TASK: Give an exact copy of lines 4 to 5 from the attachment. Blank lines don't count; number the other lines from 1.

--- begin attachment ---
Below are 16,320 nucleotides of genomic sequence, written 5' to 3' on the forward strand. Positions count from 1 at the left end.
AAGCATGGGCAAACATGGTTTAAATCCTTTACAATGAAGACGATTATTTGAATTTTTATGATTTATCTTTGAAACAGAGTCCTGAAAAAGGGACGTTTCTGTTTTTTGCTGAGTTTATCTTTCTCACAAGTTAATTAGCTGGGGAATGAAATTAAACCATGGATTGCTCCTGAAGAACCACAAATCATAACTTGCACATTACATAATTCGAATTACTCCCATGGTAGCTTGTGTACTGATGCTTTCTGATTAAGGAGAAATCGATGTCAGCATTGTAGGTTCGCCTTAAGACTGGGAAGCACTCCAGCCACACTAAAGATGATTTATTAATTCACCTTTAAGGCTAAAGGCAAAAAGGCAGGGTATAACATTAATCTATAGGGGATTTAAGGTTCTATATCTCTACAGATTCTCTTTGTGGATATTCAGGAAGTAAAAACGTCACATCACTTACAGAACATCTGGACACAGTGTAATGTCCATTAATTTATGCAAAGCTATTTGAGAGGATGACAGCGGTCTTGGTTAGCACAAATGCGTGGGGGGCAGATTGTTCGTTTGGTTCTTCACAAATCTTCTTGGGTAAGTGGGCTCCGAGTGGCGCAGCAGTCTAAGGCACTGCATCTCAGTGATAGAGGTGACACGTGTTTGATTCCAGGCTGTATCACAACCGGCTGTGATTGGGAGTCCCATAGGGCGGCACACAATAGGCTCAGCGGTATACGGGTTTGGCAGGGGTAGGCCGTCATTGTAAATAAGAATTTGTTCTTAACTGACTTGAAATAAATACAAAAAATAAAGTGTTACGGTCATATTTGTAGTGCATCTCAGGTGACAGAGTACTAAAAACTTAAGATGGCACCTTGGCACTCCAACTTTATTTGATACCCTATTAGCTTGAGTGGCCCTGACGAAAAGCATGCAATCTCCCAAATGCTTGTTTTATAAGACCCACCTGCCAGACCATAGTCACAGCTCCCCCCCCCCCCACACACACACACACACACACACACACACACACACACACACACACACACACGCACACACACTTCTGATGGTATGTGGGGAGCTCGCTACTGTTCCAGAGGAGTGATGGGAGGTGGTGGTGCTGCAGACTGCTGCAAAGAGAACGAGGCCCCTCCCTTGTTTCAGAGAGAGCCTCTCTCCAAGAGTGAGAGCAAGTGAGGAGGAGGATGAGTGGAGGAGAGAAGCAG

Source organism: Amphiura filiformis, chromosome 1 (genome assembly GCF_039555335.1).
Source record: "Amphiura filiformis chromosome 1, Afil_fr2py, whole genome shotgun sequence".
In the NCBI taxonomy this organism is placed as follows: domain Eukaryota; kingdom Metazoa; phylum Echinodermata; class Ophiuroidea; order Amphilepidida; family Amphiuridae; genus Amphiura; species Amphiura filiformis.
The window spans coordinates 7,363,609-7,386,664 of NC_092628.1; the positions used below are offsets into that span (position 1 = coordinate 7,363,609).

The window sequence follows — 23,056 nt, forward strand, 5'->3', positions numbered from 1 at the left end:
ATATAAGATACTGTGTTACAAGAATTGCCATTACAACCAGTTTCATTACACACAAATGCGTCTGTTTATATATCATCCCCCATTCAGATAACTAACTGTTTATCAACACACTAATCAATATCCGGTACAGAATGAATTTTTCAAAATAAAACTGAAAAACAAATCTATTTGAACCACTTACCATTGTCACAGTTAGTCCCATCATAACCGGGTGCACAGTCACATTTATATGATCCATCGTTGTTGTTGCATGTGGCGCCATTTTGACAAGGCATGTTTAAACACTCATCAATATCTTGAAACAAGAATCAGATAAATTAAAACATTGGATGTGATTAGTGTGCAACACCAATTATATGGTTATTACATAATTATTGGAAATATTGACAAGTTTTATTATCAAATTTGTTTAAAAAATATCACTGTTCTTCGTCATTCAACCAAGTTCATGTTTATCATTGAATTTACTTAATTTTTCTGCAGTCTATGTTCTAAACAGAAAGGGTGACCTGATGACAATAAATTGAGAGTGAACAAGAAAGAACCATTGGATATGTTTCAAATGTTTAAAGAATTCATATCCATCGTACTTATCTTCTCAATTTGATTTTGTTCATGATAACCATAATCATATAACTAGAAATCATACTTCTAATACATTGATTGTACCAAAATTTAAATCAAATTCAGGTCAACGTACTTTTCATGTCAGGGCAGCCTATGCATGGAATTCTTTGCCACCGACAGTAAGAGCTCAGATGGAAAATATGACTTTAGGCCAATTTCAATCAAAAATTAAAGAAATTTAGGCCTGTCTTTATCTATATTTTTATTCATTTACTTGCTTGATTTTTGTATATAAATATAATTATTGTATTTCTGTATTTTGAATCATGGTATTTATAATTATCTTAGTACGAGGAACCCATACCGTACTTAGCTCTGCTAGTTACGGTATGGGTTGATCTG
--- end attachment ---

Source record: "Amphiura filiformis chromosome 1, Afil_fr2py, whole genome shotgun sequence".
In the NCBI taxonomy this organism is placed as follows: domain Eukaryota; kingdom Metazoa; phylum Echinodermata; class Ophiuroidea; order Amphilepidida; family Amphiuridae; genus Amphiura; species Amphiura filiformis.